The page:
Where to live next: Changing expectations and aspirations for future

Some respondents feared that the economic shock of the pandemic might force them to defer or even abandon their housing aspirations entirely.  36% expressed immediate concerns that either they or their flatmate(s) would be unable to pay the rent, or that they might be evicted when that became possible.  Some worried that the effects would be longer-lasting, and might extinguish forever their prospect of becoming a homeowner.

I’ve been forced to use savings to live on during the lockdown as my work has completely dried up (events). I have too much in savings to apply for Universal Credit but my savings were to buy my own place. That won’t ever happen now as it’s set me back and replacing those savings will be impossible now with rising unemployment and my industry struggling to recover and operate. Home ownership is no longer a possibility for me so I’ve resigned myself to renting for the rest of my life.

For others, the lockdown experience was an opportunity to review their housing situation and focus on how to change it for the better.  Looking to the future (Table 4), many respondents expected—or at least hoped—to improve their housing situation, and spending so much time at home had caused many to reconsider what they wanted from a permanent home.  22% of respondents said the experience of lockdown made them more motivated to save for home ownership, and a similar number said they would prioritise having a garden or outdoor space in their next home.  Some 19% said they were motivated to leave shared accommodation.

Perhaps surprisingly, only a small percentage (8%) said the pandemic made them want to leave London.

Table 4: Lockdown and hopes for the future

 Thinking about your housing situation, how has the COVID lockdown affected your hopes for the future?% of all respondents
Hoping housing situation will changeI am more motivated to save for home ownership22%
I would now prioritise having a garden/outdoor space in my next home22%
I am more motivated to leave shared accommodation20%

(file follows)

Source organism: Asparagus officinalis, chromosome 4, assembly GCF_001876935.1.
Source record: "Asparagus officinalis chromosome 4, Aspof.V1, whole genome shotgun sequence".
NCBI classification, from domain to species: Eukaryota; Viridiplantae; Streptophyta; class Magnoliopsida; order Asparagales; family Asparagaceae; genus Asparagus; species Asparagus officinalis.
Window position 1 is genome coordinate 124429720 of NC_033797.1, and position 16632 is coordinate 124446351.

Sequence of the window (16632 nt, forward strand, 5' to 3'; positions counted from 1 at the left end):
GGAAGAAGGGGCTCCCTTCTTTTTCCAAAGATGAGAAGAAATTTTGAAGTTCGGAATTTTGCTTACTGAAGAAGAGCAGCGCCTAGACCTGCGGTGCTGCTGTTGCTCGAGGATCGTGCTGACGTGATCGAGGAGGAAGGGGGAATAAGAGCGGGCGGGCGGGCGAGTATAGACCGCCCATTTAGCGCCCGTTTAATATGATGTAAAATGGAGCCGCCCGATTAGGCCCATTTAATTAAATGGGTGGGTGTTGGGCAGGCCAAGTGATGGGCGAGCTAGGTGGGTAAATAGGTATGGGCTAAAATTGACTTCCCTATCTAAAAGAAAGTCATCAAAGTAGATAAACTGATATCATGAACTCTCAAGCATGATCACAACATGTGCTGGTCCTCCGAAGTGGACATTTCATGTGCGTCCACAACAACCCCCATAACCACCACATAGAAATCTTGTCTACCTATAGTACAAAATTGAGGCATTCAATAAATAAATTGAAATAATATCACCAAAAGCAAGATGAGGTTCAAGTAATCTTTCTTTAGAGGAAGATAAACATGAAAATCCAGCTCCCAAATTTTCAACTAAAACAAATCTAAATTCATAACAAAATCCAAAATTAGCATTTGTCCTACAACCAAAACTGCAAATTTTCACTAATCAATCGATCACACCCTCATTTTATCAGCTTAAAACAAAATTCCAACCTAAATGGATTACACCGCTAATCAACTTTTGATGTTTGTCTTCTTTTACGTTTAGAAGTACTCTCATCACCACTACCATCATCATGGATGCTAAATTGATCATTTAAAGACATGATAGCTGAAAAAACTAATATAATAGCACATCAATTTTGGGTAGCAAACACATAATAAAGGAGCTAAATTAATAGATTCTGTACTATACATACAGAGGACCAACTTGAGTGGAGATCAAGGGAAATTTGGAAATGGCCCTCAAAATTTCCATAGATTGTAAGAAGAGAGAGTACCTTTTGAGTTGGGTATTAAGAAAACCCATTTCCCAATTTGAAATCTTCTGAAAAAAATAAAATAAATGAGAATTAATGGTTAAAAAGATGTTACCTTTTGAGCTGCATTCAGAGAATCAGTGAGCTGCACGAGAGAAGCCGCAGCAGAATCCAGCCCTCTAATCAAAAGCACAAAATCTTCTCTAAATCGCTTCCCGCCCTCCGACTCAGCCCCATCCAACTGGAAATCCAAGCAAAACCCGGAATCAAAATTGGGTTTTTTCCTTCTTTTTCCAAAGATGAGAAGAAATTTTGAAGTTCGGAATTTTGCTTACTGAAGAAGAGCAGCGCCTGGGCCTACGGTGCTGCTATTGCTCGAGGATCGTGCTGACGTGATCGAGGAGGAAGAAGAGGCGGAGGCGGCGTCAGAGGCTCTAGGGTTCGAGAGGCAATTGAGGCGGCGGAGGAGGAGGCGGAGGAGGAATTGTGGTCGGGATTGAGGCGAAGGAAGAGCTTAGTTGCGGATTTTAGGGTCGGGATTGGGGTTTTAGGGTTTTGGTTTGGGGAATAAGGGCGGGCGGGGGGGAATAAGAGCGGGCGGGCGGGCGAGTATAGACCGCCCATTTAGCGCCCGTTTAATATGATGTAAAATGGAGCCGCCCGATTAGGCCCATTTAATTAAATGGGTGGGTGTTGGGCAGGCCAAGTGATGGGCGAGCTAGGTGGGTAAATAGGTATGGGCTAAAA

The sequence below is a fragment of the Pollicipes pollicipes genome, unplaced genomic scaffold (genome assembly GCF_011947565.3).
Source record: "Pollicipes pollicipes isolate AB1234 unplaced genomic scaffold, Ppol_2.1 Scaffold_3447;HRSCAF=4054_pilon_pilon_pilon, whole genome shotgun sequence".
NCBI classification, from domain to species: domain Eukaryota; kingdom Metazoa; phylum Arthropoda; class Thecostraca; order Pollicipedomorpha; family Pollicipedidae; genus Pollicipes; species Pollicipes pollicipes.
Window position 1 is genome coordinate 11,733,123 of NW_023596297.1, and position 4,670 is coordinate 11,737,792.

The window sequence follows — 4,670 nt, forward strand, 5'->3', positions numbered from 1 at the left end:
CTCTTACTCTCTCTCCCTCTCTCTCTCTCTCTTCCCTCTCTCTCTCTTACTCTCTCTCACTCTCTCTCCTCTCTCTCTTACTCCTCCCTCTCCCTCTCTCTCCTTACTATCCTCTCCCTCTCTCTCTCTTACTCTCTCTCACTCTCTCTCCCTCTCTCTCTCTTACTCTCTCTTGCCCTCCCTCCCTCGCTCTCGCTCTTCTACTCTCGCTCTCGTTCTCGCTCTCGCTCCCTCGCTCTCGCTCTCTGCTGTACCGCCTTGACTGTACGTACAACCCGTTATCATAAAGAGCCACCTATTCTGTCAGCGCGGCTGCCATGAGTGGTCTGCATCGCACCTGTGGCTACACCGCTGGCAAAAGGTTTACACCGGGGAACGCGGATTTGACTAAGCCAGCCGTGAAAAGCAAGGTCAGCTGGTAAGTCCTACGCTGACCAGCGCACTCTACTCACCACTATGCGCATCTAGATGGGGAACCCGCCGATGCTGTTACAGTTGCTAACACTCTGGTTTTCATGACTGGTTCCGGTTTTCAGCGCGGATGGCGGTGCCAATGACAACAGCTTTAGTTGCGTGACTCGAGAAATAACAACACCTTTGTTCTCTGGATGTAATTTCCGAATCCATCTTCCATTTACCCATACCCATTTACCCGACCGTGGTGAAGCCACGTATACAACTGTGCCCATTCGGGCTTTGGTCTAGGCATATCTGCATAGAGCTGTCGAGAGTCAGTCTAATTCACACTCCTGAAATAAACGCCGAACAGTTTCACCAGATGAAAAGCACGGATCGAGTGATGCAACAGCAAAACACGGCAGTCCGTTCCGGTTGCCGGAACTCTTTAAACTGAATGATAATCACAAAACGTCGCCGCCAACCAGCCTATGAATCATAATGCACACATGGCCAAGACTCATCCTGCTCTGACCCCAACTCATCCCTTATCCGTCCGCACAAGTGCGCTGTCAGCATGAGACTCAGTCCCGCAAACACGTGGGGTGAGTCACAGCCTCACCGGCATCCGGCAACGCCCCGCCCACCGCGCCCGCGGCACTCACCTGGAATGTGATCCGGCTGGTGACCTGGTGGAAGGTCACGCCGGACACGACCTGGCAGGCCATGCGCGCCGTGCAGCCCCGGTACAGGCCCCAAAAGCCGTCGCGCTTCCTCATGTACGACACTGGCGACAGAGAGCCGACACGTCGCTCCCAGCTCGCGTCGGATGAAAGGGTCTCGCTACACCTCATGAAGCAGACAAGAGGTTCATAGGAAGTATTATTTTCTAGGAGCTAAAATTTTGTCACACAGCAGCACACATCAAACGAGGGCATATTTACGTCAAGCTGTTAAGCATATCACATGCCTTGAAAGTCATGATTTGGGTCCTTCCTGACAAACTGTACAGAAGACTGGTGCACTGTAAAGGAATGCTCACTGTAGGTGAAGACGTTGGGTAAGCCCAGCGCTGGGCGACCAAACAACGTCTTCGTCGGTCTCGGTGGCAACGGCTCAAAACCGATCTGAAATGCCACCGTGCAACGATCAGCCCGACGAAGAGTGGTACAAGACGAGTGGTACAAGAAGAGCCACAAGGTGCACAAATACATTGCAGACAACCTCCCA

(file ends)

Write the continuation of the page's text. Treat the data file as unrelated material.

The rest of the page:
I want to leave London as soon as possible8%
I would now prioritise living in a house rather than a flat8%
Fearing housing situation will not changeI expect to be in shared accommodation for longer13%
I am less likely to become a homeowner10%
I am less likely to be able to leave shared accommodation8%
Other (please specify)5%


The cost of London housing in the capital inevitably forces trade-offs, and many Londoners rent or live with their parents into their 30s or even 40s.  Their counterparts elsewhere in the country are much more likely to own their own homes. The tradeoffs in terms of space and independence may be acceptable when people spend most of their time outside the home, but coronavirus has changed everything.  Lockdown has affected all of us, but there are particular pressures for people living and working in shared homes with limited space.  If home working is to become a fixed part of our routines long term due to ongoing social distancing or employers changing offices to create more flexibility, then our homes – and the relationships within them – need to adapt.

[1] This and subsequent quotes are taken from responses to the LSE London/Pocket survey, May-June 2020.

[2] The online survey was open during the period 13 May – 12 June 2020.  Survey invitations were sent to individuals on the Pocket homes registration list and was promoted by Pocket and LSE on social media; to qualify for a Pocket home people must live or work in London, be non-homeowners and have a household income of under £90,000/year.  There were 698 valid responses.

[3] A portrait of aspirant homeowners in London (2020).  Report here:


About the author

Kath Scanlon

Kath Scanlon is Distinguished Policy Fellow at LSE London. She has a wide range of research interests including comparative housing policy, comparative mortgage finance, and migration. Her research is grounded in economics but also draws on techniques and perspectives from other disciplines including geography and sociology.

Fanny Blanc

Fanny is a Policy Officer at LSE London where she carries out policy-oriented analysis and public engagement in the fields of housing and urban planning. She is co-author of several reports targeted at policy makers and practitioners including Residents’ experience of high-density housing in London and A 21st Century Metropolitan Green Belt. Fanny is also in charge of events at LSE London and has developed the ‘London Talks’ with Nancy Holman & Alan Mace since January 2019.

Beth Crankshaw

Beth Crankshaw is a Chevening scholar and current MSc Regional and Urban Planning student at LSE with a background in urban planning, GIS and remote sensing. She previously worked at the South African Council for Scientific and Industrial Research in the Sustainable Human Settlements unit, and is a recently appointed assistant in the LSE London team.